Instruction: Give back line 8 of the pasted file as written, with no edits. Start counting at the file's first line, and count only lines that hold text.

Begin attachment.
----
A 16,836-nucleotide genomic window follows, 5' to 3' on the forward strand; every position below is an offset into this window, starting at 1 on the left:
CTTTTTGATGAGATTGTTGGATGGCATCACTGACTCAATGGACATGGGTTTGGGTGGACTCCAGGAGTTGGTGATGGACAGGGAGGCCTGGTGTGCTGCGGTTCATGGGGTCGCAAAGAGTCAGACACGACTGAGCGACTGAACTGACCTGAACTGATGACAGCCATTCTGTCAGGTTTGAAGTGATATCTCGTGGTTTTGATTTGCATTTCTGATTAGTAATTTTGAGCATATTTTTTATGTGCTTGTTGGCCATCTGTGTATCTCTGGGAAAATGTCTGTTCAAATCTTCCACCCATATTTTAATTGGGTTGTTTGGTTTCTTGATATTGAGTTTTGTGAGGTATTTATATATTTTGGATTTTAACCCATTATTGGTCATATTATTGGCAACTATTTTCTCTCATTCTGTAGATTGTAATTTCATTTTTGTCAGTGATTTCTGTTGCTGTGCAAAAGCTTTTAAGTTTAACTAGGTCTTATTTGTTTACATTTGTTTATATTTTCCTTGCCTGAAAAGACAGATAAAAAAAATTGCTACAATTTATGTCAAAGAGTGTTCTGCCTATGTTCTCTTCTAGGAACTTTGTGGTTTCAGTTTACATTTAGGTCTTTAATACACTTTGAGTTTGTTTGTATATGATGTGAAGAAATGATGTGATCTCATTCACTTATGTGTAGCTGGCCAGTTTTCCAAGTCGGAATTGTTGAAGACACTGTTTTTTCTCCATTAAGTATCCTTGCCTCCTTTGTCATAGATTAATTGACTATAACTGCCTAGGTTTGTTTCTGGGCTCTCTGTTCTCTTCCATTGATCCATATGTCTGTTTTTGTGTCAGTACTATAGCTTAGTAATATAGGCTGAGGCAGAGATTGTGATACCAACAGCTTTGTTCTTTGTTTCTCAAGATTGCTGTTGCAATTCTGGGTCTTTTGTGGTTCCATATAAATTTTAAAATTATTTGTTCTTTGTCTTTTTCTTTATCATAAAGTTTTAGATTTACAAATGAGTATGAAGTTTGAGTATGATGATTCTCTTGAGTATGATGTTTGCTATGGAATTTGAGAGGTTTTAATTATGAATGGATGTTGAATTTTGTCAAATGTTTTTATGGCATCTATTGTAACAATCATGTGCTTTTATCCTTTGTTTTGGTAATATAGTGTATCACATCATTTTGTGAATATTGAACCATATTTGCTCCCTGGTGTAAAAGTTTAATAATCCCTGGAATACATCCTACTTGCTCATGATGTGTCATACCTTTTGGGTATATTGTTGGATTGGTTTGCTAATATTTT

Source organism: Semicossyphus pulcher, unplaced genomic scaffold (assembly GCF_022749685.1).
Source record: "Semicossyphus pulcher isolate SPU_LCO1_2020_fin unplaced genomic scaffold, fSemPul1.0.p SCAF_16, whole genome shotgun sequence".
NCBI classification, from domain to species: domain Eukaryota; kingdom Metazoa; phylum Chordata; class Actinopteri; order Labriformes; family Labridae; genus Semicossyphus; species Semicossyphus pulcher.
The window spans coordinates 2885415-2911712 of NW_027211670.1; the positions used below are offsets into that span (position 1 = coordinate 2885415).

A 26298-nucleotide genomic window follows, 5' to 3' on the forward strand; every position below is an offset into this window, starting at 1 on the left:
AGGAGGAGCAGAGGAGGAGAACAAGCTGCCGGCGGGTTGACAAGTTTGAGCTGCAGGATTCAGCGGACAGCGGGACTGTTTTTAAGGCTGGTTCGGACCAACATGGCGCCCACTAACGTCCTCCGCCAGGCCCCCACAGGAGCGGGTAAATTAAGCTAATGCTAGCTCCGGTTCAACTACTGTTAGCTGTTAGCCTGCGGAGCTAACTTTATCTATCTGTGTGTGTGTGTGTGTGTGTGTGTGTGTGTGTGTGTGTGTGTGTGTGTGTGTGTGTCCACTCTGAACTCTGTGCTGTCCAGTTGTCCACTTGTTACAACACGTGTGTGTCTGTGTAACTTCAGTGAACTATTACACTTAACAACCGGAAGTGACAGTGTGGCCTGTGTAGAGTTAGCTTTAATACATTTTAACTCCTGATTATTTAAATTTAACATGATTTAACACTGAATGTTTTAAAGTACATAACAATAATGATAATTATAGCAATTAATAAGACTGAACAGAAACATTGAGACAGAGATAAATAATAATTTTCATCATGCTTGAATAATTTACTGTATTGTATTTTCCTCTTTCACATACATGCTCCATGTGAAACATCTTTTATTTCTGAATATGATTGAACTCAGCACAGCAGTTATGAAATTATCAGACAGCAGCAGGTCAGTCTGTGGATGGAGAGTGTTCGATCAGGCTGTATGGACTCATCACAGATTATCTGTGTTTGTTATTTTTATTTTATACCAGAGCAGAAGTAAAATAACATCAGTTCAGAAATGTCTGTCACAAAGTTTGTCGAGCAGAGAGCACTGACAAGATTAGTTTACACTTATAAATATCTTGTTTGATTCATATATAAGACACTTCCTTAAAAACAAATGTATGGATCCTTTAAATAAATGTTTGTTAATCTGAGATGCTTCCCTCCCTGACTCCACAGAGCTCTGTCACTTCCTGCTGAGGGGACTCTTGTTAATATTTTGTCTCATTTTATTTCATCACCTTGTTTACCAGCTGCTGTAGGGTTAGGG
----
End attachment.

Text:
AGGAGGAGCAGAGGAGGAGAACAAGCTGCCGGCGGGTTGACAAGTTTGAGCTGCAGGATTCAGCGGACAGCGGGACTGTTTTTAAGGCTGGTTCGGACCAACATGGCGCCCACTAACGTCCTCCGCCAGGCCCCCACAGGAGCGGGTAAATTAAGCTAATGCTAGCTCCGGTTCAACTACTGTTAGCTGTTAGCCTGCGGAGCTAACTTTATCTATCTGTGTGTGTGTGTGTGTGTGTGTGTGTGTGTGTGTGTGTGTGTGTGTGTGTGTGTGTCCACTCTGAACTCTGTGCTGTCCAGTTGTCCACTTGTTACAACACGTGTGTGTCTGTGTAACTTCAGTGAACTATTACACTTAACAACCGGAAGTGACAGTGTGGCCTGTGTAGAGTTAGCTTTAATACATTTTAACTCCTGATTATTTAAATTTAACATGATTTAACACTGAATGTTTTAAAGTACATAACAATAATGATAATTATAGCAATTAATAAGACTGAACAGAAACATTGAGACAGAGATAAATAATAATTTTCATCATGCTTGAATAATTTACTGTATTGTATTTTCCTCTTTCACATACATGCTCCATGTGAAACATCTTTTATTTCTGAATATGATTGAACTCAGCACAGCAGTTATGAAATTATCAGACAGCAGCAGGTCAGTCTGTGGATGGAGAGTGTTCGATCAGGCTGTATGGACTCATCACAGATTATCTGTGTTTGTTATTTTTATTTTATACCAGAGCAGAAGTAAAATAACATCAGTTCAGAAATGTCTGTCACAAAGTTTGTCGAGCAGAGAGCACTGACAAGATTAGTTTACACTTATAAATATCTTGTTTGATTCATATATAAGACACTTCCTTAAAAACAAATGTATGGATCCTTTAAATAAATGTTTGTTAATCTGAGATGCTTCCCTCCCTGACTCCACAGAGCTCTGTCACTTCCTGCTGAGGGGACTCTTGTTAATATTTTGTCTCATTTTATTTCATCACCTTGTTTACCAGCTGCTGTAGGGTTAGGG